The conservative Abbott government has managed to get rid of Australia's last major program for renewable energy in its latest budget. Prime Minister Tony Abbott has dumped the country's energy assistance program and several other climate and scientific research projects.
The Coalition has chosen to favor an "asphalt economy" with a massive road construction programme and continue support for the mining industry rather than allocate more funds on renewable energy.
Australia's Treasurer Joe Hockey delivered the new budget on May 13 also mentioned the axing of the Australian Renewable Energy Agency (ARENA) which had the task to help bring new and emerging technologies into production and support the country's world-class solar research.
ARENA will only be given a measly budget of $15 million to be used in the next two years to fund new projects. It will also continue to maintain funds of $1 billion for 190 projects that are mostly for research and development which have been contracted since 2012.
The Abbott government has decided that ARENA will be absorbed into the Department of Industry despite ARENA Chairman Greg Bourne's statement that the agency will continue to its duties until a repeal bill is passed in Parliament.
The renewable energy agency is expected to continue its work as it is mandated to do. It will look into 190 proposals estimated at $7.7 billion, with majority of them from miners who are interested in ARENA's $400 million off-grid programme, according to reports.
The Abbott government has allotted $2.55 billion for over 10 years for the Emissions Reduction Fund (ERF), the anchor of the prime minister's Direct Action policy. Analysts and bankers described the ERF as a "laughable attempt" and "wishful thinking" on the part of the Coalition to reach its emissions reduction target by 2020.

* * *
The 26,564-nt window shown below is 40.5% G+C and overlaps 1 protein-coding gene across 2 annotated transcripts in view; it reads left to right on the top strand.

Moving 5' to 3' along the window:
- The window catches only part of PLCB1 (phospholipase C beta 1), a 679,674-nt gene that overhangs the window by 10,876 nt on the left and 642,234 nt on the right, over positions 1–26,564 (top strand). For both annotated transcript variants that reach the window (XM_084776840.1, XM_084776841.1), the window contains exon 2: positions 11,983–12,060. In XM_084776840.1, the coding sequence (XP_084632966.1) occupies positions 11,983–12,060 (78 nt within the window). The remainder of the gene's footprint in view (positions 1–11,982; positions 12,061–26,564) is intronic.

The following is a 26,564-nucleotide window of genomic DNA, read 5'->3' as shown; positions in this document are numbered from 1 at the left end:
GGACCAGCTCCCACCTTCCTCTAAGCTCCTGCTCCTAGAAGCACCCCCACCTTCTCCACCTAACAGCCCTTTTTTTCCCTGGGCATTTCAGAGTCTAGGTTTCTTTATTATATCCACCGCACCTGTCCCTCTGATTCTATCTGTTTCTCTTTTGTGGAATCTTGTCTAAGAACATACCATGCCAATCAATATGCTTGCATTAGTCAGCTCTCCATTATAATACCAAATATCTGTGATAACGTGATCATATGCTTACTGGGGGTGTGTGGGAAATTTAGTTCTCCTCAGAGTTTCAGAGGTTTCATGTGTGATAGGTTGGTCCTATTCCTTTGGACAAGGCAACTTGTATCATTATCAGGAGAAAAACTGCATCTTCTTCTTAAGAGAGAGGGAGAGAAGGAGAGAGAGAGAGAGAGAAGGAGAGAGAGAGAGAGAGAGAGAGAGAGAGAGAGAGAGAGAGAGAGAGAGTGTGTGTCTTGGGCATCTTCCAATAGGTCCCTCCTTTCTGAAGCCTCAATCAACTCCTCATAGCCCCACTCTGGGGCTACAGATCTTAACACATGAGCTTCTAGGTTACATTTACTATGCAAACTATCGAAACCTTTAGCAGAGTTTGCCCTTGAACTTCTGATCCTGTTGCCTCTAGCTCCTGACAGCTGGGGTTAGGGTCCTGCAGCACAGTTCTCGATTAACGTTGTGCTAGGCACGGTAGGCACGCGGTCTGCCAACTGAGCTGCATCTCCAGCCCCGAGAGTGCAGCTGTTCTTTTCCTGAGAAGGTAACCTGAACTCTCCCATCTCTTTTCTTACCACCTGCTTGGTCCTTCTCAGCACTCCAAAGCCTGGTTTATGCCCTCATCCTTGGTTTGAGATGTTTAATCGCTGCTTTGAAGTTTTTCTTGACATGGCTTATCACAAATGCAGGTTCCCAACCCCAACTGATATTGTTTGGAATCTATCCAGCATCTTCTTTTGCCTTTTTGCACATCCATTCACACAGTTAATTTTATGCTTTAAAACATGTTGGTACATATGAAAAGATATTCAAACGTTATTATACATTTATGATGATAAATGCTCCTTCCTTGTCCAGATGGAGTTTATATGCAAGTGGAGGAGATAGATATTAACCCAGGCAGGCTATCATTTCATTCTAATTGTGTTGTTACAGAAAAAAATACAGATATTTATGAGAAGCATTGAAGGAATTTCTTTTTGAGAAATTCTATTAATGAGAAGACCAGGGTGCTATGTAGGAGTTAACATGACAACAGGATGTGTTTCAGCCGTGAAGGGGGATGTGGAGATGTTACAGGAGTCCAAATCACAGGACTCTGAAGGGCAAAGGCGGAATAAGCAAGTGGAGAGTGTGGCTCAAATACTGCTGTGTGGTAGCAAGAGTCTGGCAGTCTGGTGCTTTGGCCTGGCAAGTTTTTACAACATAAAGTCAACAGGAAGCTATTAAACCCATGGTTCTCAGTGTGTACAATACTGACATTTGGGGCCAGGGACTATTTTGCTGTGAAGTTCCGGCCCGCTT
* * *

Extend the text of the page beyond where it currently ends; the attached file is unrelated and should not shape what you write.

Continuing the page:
Aside from ARENA, the Abbott government has cut $21.7 million of more than four years through the integration of the National Environmental Research Programme and the Australian Climate Change Science Programme to form the new National Environmental Science Programme.
Australian Solar Council's John Grimes has described the recently released budget as a "boulevard of broken dreams" for the renewable energy industry. WWF Australia's Kellie Caught said the Abbott government's budget is an attack on the country's renewable energy programme.
With Australia dumping support for renewable energy, Clean Energy Council Deputy Chief Executive Kane Thornton said the scrapping of ARENA will prompt potential investors to look for other countries that have strengthened its clean energy initiatives. Thornton added that Australia will "miss out on billions of dollars" on renewable energy investments and job opportunities.